on committees with other rebellious youths like Gordon Brown, illustrating
that this "growing old thing" affects the best and the brightest. I edited
Synapse the medical school magazine--boldy renaming it Prolapse--and earned
a tiny place in its history be being the first editor to print the word

Later at the BMJ I wrote articles on alcohol policy and asked a
leader of the advertising industry to "give me one reason why all
advertising shouldn't be banned." I also wrote on unemployment and health
and tried my hand at some economics, assuming that the government could if
it wanted fix unemployment.

The point I'm making is that I understand something of the position
of those who think that the Student BMJ should not carry advertising from
the pharmaceutical industry. The adverts come from business monsters who
are corrupt and the source of much of the injustice in the world. The
advertisements cannot be believed and distort knowledge and prescribing
patters--and they simply aren't necessary. So ban them.

The most dramatic moment in my transition to a different way of
thinking about business and economics came in November 1989. I was doing
the Sloan programme ("an MBA for the middle-aged") at the Stanford
Graduate School of Business in California. I was upstairs in our student
house doing my homework on microeconomics when my wife called me. I went
downstairs to see television pictures of the Berlin Wall being pulled down.

I learnt in economics that there are two broad options for economies--planned and market. The collapse of the planned economies of eastern
Europe ended any serious belief in planned economies. Markets must be
regulated and create their own problems, but they are essentially the only
option for running economies. The "third way" is nothing qualitatively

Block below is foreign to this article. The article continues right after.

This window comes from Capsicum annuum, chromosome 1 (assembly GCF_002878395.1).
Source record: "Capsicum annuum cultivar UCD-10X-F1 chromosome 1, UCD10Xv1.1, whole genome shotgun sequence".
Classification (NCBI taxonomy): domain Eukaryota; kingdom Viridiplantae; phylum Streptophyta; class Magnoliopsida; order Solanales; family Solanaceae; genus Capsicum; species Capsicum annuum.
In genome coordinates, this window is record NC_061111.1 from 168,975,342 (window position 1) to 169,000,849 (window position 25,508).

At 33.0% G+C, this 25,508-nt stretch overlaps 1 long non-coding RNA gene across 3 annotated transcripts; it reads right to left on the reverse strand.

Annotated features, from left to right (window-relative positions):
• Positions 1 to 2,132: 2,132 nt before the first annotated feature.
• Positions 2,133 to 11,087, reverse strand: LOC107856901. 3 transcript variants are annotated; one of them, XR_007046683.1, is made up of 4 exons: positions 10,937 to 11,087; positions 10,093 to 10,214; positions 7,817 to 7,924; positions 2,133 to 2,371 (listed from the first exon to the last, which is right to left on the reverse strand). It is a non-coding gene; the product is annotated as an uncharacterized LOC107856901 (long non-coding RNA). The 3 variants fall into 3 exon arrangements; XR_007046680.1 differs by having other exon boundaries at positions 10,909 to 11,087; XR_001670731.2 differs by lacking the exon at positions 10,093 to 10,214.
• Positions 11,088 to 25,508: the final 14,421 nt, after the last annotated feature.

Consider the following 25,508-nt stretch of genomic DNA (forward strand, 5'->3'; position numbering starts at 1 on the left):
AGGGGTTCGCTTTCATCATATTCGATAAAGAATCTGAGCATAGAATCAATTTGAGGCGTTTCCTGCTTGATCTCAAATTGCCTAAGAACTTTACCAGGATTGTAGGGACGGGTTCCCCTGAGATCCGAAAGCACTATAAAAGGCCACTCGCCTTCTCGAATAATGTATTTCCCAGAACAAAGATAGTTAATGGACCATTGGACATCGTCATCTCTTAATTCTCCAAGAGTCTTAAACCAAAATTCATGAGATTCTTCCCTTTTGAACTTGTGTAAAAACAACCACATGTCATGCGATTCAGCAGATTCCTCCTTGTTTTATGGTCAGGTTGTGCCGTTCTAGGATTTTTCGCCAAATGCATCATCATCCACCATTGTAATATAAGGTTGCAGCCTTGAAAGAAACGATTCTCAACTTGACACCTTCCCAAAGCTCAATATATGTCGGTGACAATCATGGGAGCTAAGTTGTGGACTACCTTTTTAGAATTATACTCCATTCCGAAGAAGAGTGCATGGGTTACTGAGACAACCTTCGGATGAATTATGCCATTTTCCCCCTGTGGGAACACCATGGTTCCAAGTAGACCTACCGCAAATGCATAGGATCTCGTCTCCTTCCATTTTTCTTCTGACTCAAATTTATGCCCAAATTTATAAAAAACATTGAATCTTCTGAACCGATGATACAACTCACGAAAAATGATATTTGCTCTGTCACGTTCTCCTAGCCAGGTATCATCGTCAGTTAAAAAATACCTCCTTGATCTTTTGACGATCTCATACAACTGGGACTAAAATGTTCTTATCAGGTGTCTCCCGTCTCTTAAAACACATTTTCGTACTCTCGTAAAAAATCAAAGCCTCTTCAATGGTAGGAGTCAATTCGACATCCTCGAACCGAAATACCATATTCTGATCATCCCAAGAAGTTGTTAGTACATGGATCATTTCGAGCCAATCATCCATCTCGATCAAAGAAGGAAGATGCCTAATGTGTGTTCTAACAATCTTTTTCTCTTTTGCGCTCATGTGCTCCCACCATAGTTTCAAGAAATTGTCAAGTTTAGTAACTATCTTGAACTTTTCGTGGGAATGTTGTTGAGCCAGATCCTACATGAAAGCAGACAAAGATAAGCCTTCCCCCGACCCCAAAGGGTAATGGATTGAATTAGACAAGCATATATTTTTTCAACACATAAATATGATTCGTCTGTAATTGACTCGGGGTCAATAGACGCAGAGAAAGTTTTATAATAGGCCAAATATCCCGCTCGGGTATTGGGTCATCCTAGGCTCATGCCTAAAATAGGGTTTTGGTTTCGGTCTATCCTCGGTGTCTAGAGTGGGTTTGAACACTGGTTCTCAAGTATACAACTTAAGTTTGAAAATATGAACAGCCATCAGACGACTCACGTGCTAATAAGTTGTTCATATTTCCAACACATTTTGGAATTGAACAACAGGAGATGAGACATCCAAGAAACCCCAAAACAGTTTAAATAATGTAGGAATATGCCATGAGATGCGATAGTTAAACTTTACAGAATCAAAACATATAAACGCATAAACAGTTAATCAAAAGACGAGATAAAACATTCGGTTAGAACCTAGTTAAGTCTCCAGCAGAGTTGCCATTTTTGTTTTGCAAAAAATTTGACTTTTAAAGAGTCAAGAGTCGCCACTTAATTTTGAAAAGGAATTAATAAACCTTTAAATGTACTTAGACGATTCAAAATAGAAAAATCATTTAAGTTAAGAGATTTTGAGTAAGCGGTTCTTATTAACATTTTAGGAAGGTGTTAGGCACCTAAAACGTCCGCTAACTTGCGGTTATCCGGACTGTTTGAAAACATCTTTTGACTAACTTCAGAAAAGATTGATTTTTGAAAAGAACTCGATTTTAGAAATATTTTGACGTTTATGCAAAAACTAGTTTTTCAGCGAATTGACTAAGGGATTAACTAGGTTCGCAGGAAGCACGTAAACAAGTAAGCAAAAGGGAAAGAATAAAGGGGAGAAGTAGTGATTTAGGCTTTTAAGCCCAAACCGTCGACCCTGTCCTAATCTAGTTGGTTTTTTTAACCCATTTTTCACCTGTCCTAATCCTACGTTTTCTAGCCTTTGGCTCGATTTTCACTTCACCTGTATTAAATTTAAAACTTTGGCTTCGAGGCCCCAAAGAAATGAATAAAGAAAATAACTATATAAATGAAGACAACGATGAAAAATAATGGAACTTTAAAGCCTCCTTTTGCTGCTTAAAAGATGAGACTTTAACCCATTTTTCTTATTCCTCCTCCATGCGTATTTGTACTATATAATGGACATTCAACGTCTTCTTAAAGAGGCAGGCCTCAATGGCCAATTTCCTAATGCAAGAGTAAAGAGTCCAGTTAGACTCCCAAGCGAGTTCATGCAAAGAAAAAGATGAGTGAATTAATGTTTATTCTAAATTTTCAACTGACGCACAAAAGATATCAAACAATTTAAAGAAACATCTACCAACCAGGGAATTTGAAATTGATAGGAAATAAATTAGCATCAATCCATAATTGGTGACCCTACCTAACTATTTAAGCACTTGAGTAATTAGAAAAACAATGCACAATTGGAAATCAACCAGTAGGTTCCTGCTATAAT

different: it's simply a form of a regulated market economy.

Pharmaceutical companies illustrate the power of market economies.
It's virtually impossible to think of an important drug that wasn't
developed by the industry, and even those that go back a long way--such as
digitalis---are manufactured by the industry in a pure form so that they can
be used therapeutically. The profit motive has given doctors an array of
effective interventions that hardly existed before the 1950s.

And advertising is an important part of a market economy. It is
needed to promote competition and is essential for allowing new and
superior products to come through. It must be regulated, and it is--by
British and European legislation, by a code of practice committee, and by
the Advertising Standards Authority.

It's true that advertising tells only part of the story, but so do
most articles in newspapers and--it must be said--the BMJ. We might aspire
to complete objectivity but we never reach it. The beauty of advertising
is that everybody knows it's biased. My 10 year old daughter knows that,
and so do medical students. They have been bombarded by advertising all
their lives and will continue to be. They need to learn to interpret it,
and where better to learn than the Student BMJ? The websites of the BMJ
and Student BMJ contain many pieces on problems with advertising and
advice on how to deal with promotions from pharmaceutical companies.

So there could be a case for including advertising in the Student BMJ
even if we weren't paid for it--but of course we are. We can use that money
to underwrite some of the high costs of the journal and importantly buy
our editorial independence. Making a profit is the biggest single
guaranteee of editorial independence.

Perhaps the clinching argument for advertising comes courtesy of the
web. It has allowed publications to give readers the choice of receiving
material free with advertising or paying for it without advertising.

Surprise, surprise almost nobody pays.

Competing interests: No competing interests

28 May 2001
Richard Smith